How Great Thou Art 

O Lord my God, When I in awesome wonder,
Consider all the worlds Thy Hands have made;
I see the stars, I hear the rolling thunder,
Thy power throughout the universe displayed.

Then sings my soul, My Saviour God, to Thee,
How great Thou art, How great Thou art.
Then sings my soul, My Saviour God, to Thee,
How great Thou art, How great Thou art!

When through the woods, and forest glades I wander,
And hear the birds sing sweetly in the trees.
When I look down, from lofty mountain grandeur
And see the brook, and feel the gentle breeze.

Then sings my soul, My Saviour God, to Thee,
How great Thou art, How great Thou art.
Then sings my soul, My Saviour God, to Thee,
How great Thou art, How great Thou art!

And when I think, that God, His Son not sparing;
Sent Him to die, I scarce can take it in;
That on the Cross, my burden gladly bearing,
He bled and died to take away my sin.

Then sings my soul, My Saviour God, to Thee,
How great Thou art, How great Thou art.
Then sings my soul, My Saviour God, to Thee,
How great Thou art, How great Thou art!

When Christ shall come, with shout of acclamation,
And take me home, what joy shall fill my heart.
Then I shall bow, in humble adoration,
And then proclaim: “My God, how great Thou art!”

Then sings my soul, My Saviour God, to Thee,
How great Thou art, How great Thou art.
Then sings my soul, My Saviour God, to Thee,
How great Thou art, How great Thou art!

The Birds Sing!

Although we have no claim on God’s mercies, and although they are altogether undeserved, nonetheless they never cease. We have done much to provoke God and give Him cause to cut off His mercy in our behalf. We have abused His mercy, ignored His mercy, even at times ungratefully accepted His mercy. Still, while God’s mercies may not always be visible, they are always present. The mercies of God may change their form, as the morning light varies from the evening light, but the mercies of God will never cease to give their light. Even chastisement is mercy in disguise; and frequently, under the circumstances which make chastisement necessary, it proves to be more merciful than if God had not chastised us at all.
 
In the ray of sunlight presented by Lamentations 3:22-23 we learn that not only are the mercies of God not consumed, “They are new every morning,” proving the great faithfulness of God.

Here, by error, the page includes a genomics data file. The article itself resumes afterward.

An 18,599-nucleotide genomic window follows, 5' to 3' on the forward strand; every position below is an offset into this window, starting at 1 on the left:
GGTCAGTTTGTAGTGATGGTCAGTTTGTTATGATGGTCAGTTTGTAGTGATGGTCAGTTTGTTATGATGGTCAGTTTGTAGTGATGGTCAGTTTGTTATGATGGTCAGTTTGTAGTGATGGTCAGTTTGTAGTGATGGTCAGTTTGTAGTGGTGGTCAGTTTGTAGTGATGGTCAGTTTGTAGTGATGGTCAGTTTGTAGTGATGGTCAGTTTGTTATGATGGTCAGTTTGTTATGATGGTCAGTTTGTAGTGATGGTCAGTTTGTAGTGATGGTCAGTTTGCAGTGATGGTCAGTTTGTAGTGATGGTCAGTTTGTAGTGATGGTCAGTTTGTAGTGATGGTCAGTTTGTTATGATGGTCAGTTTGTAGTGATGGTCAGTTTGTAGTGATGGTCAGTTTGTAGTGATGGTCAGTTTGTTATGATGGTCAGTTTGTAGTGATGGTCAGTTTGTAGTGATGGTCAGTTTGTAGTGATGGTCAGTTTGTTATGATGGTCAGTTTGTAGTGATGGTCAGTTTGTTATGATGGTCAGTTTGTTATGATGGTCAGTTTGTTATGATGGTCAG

There is great novelty in human life. Each day brings to us new and difficult problems, new and exciting challenges. God’s mercy is ever-present, but the form it takes is ever-changing. God adapts His mercy to our immediate needs of each day. His mercies are not chiseled in stone but are vital and vibrant. We need not exhume the antique mercies which God showered on Moses, Jeremiah, or John. God’s mercies on our behalf are fresh and alive today. As God renews His world by greening it every spring, so too He refreshes and invigorates His people by renewing His mercies to them every morning.
 
With every new morning nature offers a tribute of praise to God’s mercy. The sun rises; the birds sing; the trees sway in the breeze. Shall we alone be silent and ungrateful? Shall the Christian, who has the most reasons to praise God for His mercy, be slow to acknowledge that God’s mercy is renewed to him each day? Will we allow the natural creation of God alone to praise its Creator?
No matter how dark our day may appear to be, let us remember this with Jeremiah, “It is of the LORD’s mercies that we are not consumed, because His compassions fail not. They are new every morning, great is Thy faithfulness” (Lamentations 3:22-23).

~Hymn~

Great is Thy faithfulness, O God my Father!
There is no shadow of turning with Thee;
Thou changest not, Thy compassions, they fail not
As Thou hast been Thou forever wilt be.
Great is Thy faithfulness! Great is Thy faithfulness!
Morning by morning new mercies I see;
All I have needed Thy hand hath provided
Great is Thy faithfulness, Lord, unto me! 

God Leads Us Along

 

Rowland V. Bingham, founder of the Sudan Interior Mission, was once seriously injured in a terrible automobile accident. Rushed to the hospital in critical condition, he did not regain consciousness until the next day. When he asked the nurse what he was doing there, she replied, “Don’t try to talk now, just rest. You have been in an accident.”

“Accident? Accident?” exclaimed Dr. Bingham. “There are no accidents in the life of the Christian. This is just an incident in God’s perfect leading.” Our attitude toward the Lord’s leading our steps ought to be the same. When we live righteously before Him, free from known sin, there are no accidents in our lives, only incidents in His perfect leading. Let Him lead you today.

~~

GOD LEADS US ALONG
(G.A. Young, public domain)

In shady green pastures, so rich and so sweet,
God leads His dear children along.
Where the water’s cool flow bathes the weary one’s feet,
God leads his dear children along.

CHORUS:
Some through the waters, some through the flood,
Some through the fire, but all through the Blood.
Some through great sorrow, but God gives a song
In the night season, and all the day long.

Sometimes on the mount where the sun shines so bright,
God leads His dear children along.
Sometimes in the valley, in darkest of night,
God leads His dear children along.

Though sorrows befall us and evils oppose,
God leads His dear children along.
Through grace we can conquer, defeat all our foes,
God leads His dear children along.